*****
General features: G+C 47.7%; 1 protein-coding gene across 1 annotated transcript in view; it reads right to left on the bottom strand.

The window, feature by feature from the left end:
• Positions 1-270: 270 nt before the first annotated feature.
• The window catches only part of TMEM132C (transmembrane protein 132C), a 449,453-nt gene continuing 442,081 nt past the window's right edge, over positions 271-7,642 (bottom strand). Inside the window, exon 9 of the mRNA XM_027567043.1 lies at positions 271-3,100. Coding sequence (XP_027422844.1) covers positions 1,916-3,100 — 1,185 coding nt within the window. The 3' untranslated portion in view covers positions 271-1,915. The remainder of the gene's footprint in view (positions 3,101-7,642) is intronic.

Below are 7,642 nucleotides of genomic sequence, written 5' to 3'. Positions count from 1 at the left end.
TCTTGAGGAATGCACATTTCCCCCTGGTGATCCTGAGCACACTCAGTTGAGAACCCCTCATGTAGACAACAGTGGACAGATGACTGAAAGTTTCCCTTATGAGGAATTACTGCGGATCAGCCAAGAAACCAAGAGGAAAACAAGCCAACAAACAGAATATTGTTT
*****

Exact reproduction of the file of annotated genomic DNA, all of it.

General features: G+C 47.7%; 1 protein-coding gene across 1 annotated transcript in view; it reads right to left on the bottom strand.

The window, feature by feature from the left end:
• Positions 1-270: 270 nt before the first annotated feature.
• The window catches only part of TMEM132C (transmembrane protein 132C), a 449,453-nt gene continuing 442,081 nt past the window's right edge, over positions 271-7,642 (bottom strand). Inside the window, exon 9 of the mRNA XM_027567043.1 lies at positions 271-3,100. Coding sequence (XP_027422844.1) covers positions 1,916-3,100 — 1,185 coding nt within the window. The 3' untranslated portion in view covers positions 271-1,915. The remainder of the gene's footprint in view (positions 3,101-7,642) is intronic.

Below are 7,642 nucleotides of genomic sequence, written 5' to 3'. Positions count from 1 at the left end.
TCTTGAGGAATGCACATTTCCCCCTGGTGATCCTGAGCACACTCAGTTGAGAACCCCTCATGTAGACAACAGTGGACAGATGACTGAAAGTTTCCCTTATGAGGAATTACTGCGGATCAGCCAAGAAACCAAGAGGAAAACAAGCCAACAAACAGAATATTGTTT